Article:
NPR sympathetic to goldfarmers

When Friiv tipped us to the recent NPR interview dealing with goldfarming, I was eager to take a listen. Finally, a non-gamer media outlet will hear our frustration. How wrong I was. The interview, which ran on May 14th takes a completely different view of the goldfarming phenomenon.

A lot about what bothers me about goldfarming is imagining the conditions in which the farmers must be working, and indeed the interview did liken the goldfarming companies to Nike sweatshops. Tens of thousands of Chinese workers sit for 12 hours shifts hunched over computer screens, standing in the same spot in game and killing the same monster over and over. The gold they make in a day's work goes for around $13.00 in the , but would only sell for $4.00 in .

The interview goes on to talk about how hatred has built toward Chinese gold farmers, to the point where people are committing acts of "virtual murder" against them. She even mentioned a "Farm the Farmers Day" that was organized on one server to slaughter as many goldfarmers as they could find. The term "xenophobia" even came up, as if we as gamers are having a tough time differentiating the Chinese people from the Chinese goldfarmers. I am sure that some people have a tendency to do this, but I honestly don't believe for a second that WoW players are beginning to despise the Chinese as a race simply because of this problem.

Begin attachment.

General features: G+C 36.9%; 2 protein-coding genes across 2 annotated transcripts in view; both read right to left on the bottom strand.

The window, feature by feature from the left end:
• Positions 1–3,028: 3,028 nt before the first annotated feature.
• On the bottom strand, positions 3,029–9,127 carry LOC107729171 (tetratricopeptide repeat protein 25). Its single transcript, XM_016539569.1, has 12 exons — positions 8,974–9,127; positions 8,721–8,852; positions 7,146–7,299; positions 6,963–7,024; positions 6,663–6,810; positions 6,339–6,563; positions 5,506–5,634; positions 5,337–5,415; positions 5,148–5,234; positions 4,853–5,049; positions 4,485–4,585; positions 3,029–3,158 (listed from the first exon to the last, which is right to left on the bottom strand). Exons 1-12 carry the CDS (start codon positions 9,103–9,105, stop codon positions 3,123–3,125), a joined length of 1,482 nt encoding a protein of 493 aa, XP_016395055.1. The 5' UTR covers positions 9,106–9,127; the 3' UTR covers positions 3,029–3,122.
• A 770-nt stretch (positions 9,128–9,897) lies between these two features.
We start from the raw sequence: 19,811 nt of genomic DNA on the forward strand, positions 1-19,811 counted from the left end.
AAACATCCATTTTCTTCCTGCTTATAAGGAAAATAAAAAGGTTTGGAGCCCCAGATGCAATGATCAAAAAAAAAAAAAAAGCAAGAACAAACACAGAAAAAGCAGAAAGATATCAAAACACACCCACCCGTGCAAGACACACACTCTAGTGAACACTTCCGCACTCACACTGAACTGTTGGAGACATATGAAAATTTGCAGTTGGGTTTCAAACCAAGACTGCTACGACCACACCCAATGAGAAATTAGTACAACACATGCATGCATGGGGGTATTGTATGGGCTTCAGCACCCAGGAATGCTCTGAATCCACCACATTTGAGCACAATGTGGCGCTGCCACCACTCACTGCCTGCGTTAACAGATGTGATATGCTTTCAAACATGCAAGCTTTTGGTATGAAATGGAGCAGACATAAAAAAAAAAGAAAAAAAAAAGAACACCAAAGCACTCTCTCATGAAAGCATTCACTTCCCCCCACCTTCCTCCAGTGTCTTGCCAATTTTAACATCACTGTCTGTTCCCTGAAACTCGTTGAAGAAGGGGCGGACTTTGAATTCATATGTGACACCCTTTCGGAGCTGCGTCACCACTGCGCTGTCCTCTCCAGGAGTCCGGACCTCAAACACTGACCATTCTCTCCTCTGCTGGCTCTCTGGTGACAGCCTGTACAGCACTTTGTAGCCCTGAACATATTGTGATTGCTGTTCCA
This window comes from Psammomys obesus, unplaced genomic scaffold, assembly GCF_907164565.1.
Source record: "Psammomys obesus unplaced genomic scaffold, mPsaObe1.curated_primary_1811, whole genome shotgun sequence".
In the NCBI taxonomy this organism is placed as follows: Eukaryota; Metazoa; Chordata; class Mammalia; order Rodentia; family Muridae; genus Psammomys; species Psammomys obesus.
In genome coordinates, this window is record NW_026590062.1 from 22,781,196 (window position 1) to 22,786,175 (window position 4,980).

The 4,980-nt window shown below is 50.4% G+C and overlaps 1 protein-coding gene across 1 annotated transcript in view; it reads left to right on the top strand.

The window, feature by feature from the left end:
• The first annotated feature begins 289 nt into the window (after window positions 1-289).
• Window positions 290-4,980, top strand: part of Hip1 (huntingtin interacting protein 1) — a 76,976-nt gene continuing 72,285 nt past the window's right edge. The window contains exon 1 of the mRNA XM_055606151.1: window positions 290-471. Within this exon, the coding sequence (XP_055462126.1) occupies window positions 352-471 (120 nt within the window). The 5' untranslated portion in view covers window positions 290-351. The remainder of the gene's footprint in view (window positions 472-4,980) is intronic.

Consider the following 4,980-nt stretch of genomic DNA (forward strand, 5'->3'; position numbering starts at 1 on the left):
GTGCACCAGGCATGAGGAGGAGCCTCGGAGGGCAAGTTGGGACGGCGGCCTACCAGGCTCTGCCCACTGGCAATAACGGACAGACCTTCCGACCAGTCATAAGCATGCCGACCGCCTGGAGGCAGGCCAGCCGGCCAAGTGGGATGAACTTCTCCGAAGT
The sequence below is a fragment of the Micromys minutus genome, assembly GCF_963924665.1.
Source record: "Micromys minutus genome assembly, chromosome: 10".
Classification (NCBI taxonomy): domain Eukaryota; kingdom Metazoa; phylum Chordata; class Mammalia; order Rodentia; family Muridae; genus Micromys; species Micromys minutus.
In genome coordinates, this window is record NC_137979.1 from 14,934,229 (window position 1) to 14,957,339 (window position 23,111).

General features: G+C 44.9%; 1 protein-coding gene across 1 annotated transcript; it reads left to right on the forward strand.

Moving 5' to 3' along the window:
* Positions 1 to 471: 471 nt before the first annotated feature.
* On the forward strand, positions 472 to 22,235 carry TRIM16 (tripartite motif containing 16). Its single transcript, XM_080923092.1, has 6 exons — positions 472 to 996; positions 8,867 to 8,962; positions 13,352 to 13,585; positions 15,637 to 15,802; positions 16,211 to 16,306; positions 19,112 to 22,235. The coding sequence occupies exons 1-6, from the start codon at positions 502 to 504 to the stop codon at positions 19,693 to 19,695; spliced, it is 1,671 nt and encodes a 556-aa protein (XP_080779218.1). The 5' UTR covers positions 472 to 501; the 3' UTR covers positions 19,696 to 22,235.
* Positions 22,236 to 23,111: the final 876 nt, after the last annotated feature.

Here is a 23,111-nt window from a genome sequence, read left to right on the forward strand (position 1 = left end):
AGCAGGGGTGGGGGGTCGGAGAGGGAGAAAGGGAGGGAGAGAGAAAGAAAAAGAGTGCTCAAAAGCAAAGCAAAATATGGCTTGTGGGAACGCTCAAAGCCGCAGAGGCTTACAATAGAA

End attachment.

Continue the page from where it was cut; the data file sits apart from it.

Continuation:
It appears as if mainstream media certainly prefers to side with the goldfarmer on this argument. I came away from the interview with the feeling that "these people are just playing the game they love for work." Well, so do I, but I don't break the TOS while doing it.

This article was originally published on WoW Insider.